Disability and Identity in History, Literature, and Media

The Disability and Identity in History, Literature, and Media summer institute is for twenty-eight K-12 educators July 27-31, 2020. Participants explore disability and identity in history, literature, and media. Each day a new guest scholar joins the institute for a full day of active thought and conversation about disability and identity in the K-12 humanities curriculum. Elementary teachers, new teachers, and librarians encouraged to apply. Outcomes include understanding disability and identity; analyzing disability and identity in K-12 humanities curriculum; translating knowledge and analysis into K-12 teaching; and building a national network of resources and K-12 colleagues exploring disability and identity in the humanities curriculum.


Based on the covid19 pandemic, the NEH recently gave Summer Institute Directors three choices for their Institutes: (1) hold Institute as planned, (2) hold Institute online, (3) postpone Institute to summer 2021.

Dr. Gabel and the Institute Guest Scholars decided to postpone the Institute into summer 2021. Why? We do not know how long this crisis will last. We cannot be sure that everyone is prepared to participate online this summer. Postponing allows us all to adjust to post-covid19 contexts and to be able to fully engage in our Institute in 2021.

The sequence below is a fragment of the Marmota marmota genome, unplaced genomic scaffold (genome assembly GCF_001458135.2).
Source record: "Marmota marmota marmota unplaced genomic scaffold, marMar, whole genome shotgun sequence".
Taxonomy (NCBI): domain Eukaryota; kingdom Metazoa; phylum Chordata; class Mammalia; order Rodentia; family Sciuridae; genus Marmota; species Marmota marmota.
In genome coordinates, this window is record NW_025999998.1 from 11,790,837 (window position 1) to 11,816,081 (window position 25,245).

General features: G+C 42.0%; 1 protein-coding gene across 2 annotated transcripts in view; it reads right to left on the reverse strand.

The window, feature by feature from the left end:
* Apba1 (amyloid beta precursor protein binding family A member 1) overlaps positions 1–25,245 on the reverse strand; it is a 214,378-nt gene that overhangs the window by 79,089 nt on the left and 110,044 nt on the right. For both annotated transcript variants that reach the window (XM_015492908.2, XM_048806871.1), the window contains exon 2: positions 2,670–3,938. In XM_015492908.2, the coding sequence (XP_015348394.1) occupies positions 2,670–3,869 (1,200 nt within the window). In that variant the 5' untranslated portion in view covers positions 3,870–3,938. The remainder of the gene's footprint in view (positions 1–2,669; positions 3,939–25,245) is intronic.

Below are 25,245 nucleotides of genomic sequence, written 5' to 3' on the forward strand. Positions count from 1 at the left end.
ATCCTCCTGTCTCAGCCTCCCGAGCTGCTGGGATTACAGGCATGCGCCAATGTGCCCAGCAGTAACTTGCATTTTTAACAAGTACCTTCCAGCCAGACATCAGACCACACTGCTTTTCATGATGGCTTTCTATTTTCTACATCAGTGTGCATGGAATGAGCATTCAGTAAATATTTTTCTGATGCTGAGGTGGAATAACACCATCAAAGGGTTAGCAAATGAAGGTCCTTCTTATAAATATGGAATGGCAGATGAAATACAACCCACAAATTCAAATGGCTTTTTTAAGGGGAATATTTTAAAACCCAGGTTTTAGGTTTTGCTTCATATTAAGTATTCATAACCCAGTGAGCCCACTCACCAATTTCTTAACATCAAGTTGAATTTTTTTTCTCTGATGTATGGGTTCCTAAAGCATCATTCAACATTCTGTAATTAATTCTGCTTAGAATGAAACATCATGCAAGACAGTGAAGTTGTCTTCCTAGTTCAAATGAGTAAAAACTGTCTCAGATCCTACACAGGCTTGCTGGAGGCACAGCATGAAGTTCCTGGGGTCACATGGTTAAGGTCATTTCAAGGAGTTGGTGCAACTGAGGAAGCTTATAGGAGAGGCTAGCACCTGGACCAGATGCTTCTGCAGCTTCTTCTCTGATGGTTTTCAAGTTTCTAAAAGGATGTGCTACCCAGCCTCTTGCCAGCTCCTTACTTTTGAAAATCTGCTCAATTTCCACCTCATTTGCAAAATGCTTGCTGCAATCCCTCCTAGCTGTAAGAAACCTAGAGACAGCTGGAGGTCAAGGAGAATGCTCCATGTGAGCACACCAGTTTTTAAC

Given this decision, NEH policy requires our Institute to offer a new competition for summer 2021. You may choose to be considered in next year's applicant pool without reapplying. Or you may choose to reapply. As the NEH provides more details, I will be in contact with you.

Our new Summer Institute dates are August 2-6, 2021.

Susan L. Gabel, Ph.D.
Institute Director
Follow the Disability Identity Blog

The National Endowment for the Humanities

Created in 1965 as an independent federal agency, the National Endowment for the Humanities supports research and learning in history, literature, philosophy, and other areas of the humanities by funding selected, peer-reviewed proposals from around the nation. Learn more information about the National Endowment for the Humanities and its grant programs.

Twitter icon

  Follow us on:


Any views, findings, conclusions, or recommendations expressed in this {article, book, exhibition, film, program, database, report, Web resource}, do not necessarily represent those of the National Endowment for the Humanities.